From Lobster to Juicy Couture, Here's How Luxury Has Changed

Luxury today looks a lot different to what it did 50 years ago


Leonardo DiCaprio's character in the Wolf of Wall St was all about lobster and Champagne. Picture / Supplied.

These days, hand-raised, chemical-free meat, a weekend of solitude and a backyard of your own are seen as luxuries, along with the traditional designer wardrobe, super yacht, private jet and fast car. Rewind 60 years though, and it was a different scene.

Simple household appliances such as TVs and refrigerators were luxuries in the 50s and new cars were the domain of the very few. You visited the neighbours to watch TV, or peered through a shop window to catch the news.

The era's rather modest - by today's standards - take on luxury can be seen at Elvis Presley's pad Graceland, in Memphis, Tennessee. Purchased in 1958, Presley's house had its own TV room and other recreation zones, plus a large section and backyard pool. (A number of gaudy interior makeovers, an expanded garage to host his many cars and a couple of private jets rounded out Presley's life of luxury by the 70s.)

Air travel was a luxury itself in the 50s and 60s, with airlines such as Pan Am offering sleeper beds and slippers, and meals of roast beef and lobster served on proper plates – something like First Class today - while free alcohol and cigarettes took the place of in-flight entertainment.

In small town New Zealand, foods we now consider staples, such as oranges and chicken, were luxury items - roast chicken was a treat often reserved for Christmas Day. Dining out was a rare luxury for many New Zealand families.

Contrast this with the decadence seen in the late 70s, an era of excess epitomised by the hedonistic scene at New York's Studio 54. Here, for three wonderful years, glamour-clad celebrities such as Bianca Jagger, Grace Jones, Andy Warhol and Diane von Furstenberg mingled with barely-dressed busboys and indulged in copious amounts of cocaine. Silk dresses, diamond necklaces and sleek suits were the status symbols of the day, as were Coupe cars and calculator watches.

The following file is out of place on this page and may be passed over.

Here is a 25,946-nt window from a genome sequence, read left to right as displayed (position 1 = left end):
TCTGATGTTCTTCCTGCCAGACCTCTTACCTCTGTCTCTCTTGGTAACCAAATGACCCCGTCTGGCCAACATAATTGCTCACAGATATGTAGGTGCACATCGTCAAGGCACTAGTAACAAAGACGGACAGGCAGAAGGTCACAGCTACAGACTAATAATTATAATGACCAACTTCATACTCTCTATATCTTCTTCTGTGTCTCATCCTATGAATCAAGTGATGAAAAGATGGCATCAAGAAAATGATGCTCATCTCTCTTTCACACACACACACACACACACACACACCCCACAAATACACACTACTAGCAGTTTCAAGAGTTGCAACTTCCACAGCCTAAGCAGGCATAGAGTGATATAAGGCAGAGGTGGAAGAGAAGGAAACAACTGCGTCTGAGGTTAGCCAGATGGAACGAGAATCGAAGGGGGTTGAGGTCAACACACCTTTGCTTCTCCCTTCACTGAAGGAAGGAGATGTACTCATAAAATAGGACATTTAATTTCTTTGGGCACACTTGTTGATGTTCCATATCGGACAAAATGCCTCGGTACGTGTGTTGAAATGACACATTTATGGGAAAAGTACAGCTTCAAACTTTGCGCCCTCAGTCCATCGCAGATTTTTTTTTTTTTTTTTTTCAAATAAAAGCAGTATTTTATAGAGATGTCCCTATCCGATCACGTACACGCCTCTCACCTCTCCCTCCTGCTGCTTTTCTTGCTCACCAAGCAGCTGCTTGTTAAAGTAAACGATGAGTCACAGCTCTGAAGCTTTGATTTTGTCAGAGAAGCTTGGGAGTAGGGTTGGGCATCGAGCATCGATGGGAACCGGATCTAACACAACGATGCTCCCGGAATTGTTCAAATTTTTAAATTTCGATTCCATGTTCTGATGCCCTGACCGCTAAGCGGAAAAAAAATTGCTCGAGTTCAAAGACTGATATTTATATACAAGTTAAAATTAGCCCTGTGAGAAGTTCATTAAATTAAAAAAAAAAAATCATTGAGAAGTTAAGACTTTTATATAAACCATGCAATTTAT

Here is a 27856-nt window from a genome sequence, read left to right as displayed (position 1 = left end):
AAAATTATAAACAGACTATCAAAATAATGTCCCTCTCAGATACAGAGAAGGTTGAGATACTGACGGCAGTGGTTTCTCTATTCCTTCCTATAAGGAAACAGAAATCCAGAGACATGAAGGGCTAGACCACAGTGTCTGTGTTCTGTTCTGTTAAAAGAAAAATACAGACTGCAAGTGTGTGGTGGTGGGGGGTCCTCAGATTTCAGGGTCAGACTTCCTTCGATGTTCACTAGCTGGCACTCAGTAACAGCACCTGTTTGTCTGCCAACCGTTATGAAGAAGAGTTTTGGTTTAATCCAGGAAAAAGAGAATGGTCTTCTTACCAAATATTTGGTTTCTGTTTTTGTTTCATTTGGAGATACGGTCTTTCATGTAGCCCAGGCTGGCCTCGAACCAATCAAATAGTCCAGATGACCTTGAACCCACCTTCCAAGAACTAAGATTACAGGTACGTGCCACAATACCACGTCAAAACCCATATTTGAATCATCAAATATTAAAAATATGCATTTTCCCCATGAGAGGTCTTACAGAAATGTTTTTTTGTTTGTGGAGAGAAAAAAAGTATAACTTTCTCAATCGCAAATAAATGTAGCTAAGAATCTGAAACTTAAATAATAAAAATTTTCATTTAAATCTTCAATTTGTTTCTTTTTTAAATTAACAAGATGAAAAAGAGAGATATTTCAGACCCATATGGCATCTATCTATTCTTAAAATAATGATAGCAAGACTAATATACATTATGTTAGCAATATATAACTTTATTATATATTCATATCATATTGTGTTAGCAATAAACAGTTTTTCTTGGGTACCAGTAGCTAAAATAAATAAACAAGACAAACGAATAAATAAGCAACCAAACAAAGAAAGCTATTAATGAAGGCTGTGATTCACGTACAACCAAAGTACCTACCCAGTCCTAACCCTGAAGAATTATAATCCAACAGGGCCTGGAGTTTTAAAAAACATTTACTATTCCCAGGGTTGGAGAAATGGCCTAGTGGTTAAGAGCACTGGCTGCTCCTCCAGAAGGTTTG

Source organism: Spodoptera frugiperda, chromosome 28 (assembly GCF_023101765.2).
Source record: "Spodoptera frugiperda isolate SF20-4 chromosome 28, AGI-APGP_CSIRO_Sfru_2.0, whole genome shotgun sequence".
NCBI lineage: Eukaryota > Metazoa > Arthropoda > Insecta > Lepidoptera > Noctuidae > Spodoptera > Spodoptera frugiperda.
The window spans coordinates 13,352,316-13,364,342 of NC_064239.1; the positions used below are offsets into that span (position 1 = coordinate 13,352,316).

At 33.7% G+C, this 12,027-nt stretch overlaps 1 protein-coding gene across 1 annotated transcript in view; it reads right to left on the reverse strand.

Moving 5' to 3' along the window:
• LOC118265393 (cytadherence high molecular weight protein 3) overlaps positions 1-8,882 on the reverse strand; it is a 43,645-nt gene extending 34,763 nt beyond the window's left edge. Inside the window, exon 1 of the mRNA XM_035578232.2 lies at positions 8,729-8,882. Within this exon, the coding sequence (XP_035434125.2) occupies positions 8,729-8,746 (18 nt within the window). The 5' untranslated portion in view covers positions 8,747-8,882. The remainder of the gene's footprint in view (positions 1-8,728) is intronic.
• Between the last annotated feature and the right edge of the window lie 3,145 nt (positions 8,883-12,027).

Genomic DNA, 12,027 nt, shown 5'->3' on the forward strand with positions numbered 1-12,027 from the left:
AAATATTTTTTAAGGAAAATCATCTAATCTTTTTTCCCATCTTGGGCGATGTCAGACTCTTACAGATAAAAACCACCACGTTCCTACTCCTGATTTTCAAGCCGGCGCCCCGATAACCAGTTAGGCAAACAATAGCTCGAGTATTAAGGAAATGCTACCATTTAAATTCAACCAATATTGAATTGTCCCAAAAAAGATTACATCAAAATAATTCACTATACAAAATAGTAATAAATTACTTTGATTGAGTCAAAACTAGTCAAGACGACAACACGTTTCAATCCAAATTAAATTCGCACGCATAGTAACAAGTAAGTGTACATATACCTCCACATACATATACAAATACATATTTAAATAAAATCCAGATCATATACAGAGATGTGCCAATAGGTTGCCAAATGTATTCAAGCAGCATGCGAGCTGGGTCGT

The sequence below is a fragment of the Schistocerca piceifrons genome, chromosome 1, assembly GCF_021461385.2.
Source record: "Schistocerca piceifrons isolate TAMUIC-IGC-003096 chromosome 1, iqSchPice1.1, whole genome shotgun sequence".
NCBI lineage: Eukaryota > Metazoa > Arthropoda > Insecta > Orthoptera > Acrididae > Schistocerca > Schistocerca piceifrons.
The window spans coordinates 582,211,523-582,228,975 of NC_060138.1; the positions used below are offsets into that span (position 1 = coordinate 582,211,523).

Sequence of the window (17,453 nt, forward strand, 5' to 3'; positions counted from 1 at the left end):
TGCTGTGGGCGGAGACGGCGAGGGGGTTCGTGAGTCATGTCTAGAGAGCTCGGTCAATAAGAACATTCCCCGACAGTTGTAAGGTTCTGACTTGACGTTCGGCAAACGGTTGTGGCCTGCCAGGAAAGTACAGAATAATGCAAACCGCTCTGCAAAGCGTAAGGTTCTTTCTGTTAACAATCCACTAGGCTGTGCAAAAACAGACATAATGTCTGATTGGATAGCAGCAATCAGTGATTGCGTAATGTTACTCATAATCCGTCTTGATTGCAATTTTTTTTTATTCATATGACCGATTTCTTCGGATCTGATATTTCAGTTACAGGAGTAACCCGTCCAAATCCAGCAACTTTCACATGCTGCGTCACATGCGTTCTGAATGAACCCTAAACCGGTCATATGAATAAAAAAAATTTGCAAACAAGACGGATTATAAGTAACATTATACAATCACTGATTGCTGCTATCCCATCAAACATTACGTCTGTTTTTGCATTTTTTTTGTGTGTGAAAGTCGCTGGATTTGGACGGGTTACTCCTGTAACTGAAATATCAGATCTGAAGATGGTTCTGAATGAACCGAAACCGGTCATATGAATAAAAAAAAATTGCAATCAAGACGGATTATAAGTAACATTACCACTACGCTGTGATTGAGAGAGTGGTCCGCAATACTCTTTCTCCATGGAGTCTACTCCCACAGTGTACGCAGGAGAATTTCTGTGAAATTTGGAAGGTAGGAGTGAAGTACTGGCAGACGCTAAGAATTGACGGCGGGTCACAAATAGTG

Through the 70s and 80s, the interiors world strove for excess, through trophy purchases such as water beds. Hugh Hefner owned a king-size version covered in Tasmanian possum hair, according to Time magazine. Big, bold and brash was the message in the 80s - the more money the better – and flashing it the custom.

According to food writer David Leite of Leite's Culinaria, “it was a sign of status to wait a half hour for a table, eat a pigeon’s portion of food, and then be the first to foist a platinum credit card on the waiter, loudly declaiming to the table, "This one’s on me!'" As pictured in 2013 film The Wolf of Wall Street, in the late 80s and early 90s, no expense was spared by those in the business of making money.

Although minimalism and restraint began to replace excess in the 90s, mansion sizes continued to grow and decadence could still be found – at restaurants such as Death by Chocolate, the New Zealand franchise where even the bowls were made of chocolate.

Luxury yachts grew in popularity for the wealthy through the 90s and 00s, as did SUVs, hummers and other excessively-sized cars.

In the 00s, a Juicy Couture tracksuit, tiny dog and trucker cap became unexpected luxe items, as seen on Paris Hilton and Nicole Richie in their reality show The Simple Life. Speaking of it girls, it bags were also touted as the ultimate status symbol, as logomania took hold.

Through the digital age, time became more of a luxury, with a spiritual retreat such as that undertaken by Elizabeth Gilbert in Eat, Pray, Love an aspiration for many. The growth of luxury surf trips and retreats has heralded in a new age of luxury, for those with the time and money to spend on wellness - and to eat "pure", organic food.

Thankfully, luxury is becoming less about exotic ingredients and rare creatures – the ethics and sustainability of such things having come into play. Diamonds must be sourced through ethical means, and fur should be faux or vintage - if worn at all. Ivory is being burnt and slow travel is being advocated. One day soon, hopefully even shark fin soup will be seen as a relic of a status symbol - the water bed of its time.

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New Zealand Herald

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